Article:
The following post was submitted by Mike Ko of Groundwork Trial Consulting in Chicago.
The Roger Clemens perjury trial ended in a mistrial when the prosecution repeatedly made evidentiary mistakes that even a "first-year law student" wouldn't have made, according to the judge (a news account of the trial is available here). Commentary on the trial makes it appear that this mistrial was about prosecutorial hubris or outright disregard for the judge's rulings. But a look at the offending evidence shows that this mistrial seems to be more about miscommunication between trial counsel and the tech personnel running the trial equipment.
Offense #1: Improper Character Evidence
The problematic pieces of evidence all came from the video from the 2008 Congressional hearings on steroid use in baseball. The prosecution played portions of the Congressional hearing where Rep. Elijah Cummings (D) commented on the positive credibility of Andy Pettitte, a key prosecution witness who would testify later in the trial. Rep. Cummings' comments bolstering the credibility of a Prosecution witness was clearly inadmissible and should have been redacted from the video. So, how did this get overlooked and get published to the jury?
The Solution: Communication with the Tech Operator
Presumably, these portions of Rep. Cummings' testimony would have been covered by a Defense motion in limine. In addition, it is unlikely in a trial of this magnitude that the government attorneys handling motions in limine would also be the ones to go back and make redactions to the video. That tells me that either: (1) trial counsel failed to communicate the judge's rulings to the person in charge of preparing the video for trial or (2) the person in charge of making those necessary redactions dropped the ball.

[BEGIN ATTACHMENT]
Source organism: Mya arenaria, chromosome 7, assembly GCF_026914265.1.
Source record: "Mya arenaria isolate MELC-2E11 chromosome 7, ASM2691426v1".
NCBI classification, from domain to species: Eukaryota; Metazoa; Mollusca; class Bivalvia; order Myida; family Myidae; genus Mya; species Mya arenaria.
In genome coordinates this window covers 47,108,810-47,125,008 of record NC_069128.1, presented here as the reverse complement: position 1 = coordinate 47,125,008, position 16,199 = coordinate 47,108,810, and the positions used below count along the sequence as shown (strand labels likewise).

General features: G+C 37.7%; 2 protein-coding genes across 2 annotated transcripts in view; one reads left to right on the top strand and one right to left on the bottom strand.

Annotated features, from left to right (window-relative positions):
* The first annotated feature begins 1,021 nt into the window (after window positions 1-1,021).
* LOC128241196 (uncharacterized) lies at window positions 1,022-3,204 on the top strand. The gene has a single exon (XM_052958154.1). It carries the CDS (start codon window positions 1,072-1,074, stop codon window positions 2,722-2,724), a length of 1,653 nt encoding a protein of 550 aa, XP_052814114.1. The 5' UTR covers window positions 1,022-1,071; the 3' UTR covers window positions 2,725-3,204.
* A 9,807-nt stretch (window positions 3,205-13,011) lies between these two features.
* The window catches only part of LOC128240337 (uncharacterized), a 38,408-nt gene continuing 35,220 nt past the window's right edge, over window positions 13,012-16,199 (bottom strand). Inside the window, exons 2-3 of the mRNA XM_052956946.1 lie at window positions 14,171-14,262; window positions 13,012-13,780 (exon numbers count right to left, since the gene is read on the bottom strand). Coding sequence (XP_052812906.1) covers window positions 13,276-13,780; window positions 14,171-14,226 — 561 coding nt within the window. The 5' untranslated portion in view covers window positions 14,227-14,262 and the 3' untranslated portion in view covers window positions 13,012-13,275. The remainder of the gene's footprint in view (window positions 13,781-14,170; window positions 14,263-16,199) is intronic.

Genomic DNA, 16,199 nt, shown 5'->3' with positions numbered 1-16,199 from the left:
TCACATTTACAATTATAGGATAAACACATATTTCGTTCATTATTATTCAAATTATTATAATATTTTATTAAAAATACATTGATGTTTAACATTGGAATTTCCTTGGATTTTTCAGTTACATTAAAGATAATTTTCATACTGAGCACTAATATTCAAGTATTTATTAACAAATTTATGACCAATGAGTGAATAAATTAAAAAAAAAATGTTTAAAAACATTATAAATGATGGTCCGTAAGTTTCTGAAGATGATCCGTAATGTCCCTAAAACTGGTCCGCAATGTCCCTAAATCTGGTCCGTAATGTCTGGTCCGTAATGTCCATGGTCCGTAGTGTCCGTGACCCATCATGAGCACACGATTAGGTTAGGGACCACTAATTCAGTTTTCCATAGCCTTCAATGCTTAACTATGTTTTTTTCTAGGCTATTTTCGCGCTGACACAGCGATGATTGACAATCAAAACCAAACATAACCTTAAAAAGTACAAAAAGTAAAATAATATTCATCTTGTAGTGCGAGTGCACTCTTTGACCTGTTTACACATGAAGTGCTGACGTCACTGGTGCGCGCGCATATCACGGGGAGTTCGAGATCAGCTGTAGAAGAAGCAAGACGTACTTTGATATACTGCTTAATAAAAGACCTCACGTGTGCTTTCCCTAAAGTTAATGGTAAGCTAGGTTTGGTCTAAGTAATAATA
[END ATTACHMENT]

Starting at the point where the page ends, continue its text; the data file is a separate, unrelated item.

There are a couple of ways to avoid this type of communication failure. In particularly high-stakes trials or trials that are on especially expedited schedules, I recommend that the person(s) in charge of preparing/redacting visual evidence attend the motion in limine conference. That way, while the trial attorneys are making notes on how the rulings effect trial strategy, the tech operator (whether paralegal, attorney, or consultant) can take notes on how the rulings effect trial exhibits. If the tech operator isn't going to attend the motion in limine conference, the trial attorney must make sure to check in with the tech team to inform them as to what stays in and what needs to be redacted out.
The other way to avoid this type of communication failure is for the tech operator to check in with the trial attorneys. Whenever there is a evidence video deposition or other video that is going to be published to the jury, the tech operator should make a point to follow up (repeatedly, as is frequently necessary) with trial counsel to ensure that there are no additional rulings that will effect what gets redacted.
Offense #2: Double Hearsay
The prosecution also failed to redact portions of the Congressional hearings video where Rep. Cummings read an affidavit from Andy Pettitte's wife. At the same time the video played, the Prosecution displayed the transcript of what was being said. And although scrolling the transcript in a closed caption fashion is normally best practice, when the Prosecution paused the video upon the objection, this froze the text of Mrs. Pettitte's affidavit on the screen: